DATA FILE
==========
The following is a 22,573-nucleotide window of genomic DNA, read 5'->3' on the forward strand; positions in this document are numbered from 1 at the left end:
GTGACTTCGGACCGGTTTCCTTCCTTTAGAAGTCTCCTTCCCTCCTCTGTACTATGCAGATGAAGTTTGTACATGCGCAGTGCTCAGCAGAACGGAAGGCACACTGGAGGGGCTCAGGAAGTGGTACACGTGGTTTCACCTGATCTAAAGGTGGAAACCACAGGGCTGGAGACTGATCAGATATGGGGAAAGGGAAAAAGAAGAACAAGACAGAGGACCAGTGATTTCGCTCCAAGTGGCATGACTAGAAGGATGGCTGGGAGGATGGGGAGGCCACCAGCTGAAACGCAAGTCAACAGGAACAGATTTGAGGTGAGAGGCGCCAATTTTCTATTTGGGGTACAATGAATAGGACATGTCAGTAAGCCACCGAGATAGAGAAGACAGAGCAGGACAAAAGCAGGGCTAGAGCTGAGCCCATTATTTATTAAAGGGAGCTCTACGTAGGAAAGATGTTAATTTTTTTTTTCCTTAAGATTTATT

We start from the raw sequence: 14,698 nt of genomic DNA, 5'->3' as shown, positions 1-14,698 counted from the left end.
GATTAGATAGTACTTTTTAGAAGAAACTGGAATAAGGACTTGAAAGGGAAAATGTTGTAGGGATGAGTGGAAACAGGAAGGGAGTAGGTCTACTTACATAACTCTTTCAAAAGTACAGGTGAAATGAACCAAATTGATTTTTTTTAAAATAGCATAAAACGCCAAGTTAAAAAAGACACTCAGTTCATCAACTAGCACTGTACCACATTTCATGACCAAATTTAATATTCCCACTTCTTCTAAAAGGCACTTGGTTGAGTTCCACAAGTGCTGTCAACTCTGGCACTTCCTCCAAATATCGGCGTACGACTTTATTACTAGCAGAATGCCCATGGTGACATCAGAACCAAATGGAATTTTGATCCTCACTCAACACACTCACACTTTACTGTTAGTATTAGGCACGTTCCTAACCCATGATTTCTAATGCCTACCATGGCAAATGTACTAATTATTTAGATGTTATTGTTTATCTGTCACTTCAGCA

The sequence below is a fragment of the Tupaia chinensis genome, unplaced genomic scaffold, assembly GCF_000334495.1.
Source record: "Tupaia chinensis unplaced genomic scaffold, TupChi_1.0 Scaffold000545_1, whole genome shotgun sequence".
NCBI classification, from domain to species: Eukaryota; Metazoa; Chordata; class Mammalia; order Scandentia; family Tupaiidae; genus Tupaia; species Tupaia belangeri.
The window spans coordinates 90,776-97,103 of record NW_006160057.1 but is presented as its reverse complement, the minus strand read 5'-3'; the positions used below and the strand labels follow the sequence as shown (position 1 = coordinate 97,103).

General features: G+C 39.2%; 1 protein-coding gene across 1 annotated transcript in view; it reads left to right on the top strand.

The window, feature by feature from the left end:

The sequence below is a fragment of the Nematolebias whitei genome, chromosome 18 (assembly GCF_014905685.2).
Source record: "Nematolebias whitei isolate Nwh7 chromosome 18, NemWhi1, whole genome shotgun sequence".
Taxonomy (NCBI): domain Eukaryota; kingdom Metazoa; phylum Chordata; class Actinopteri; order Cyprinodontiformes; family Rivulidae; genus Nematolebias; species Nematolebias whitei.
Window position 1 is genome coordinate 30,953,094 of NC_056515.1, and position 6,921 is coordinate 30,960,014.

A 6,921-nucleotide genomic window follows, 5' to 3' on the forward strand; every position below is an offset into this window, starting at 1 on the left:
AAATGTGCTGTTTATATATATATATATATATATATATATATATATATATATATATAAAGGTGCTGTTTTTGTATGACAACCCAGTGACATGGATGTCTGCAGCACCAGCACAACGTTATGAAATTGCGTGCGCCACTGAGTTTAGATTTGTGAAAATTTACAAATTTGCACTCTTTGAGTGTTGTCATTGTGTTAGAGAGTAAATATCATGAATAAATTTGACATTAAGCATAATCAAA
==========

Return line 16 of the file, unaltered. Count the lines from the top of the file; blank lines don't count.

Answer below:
AAATGTGCTGTTTATATATATATATATATATATATATATATATATATATATATATAAAGGTGCTGTTTTTGTATGACAACCCAGTGACATGGATGTCTGCAGCACCAGCACAACGTTATGAAATTGCGTGCGCCACTGAGTTTAGATTTGTGAAAATTTACAAATTTGCACTCTTTGAGTGTTGTCATTGTGTTAGAGAGTAAATATCATGAATAAATTTGACATTAAGCATAATCAAA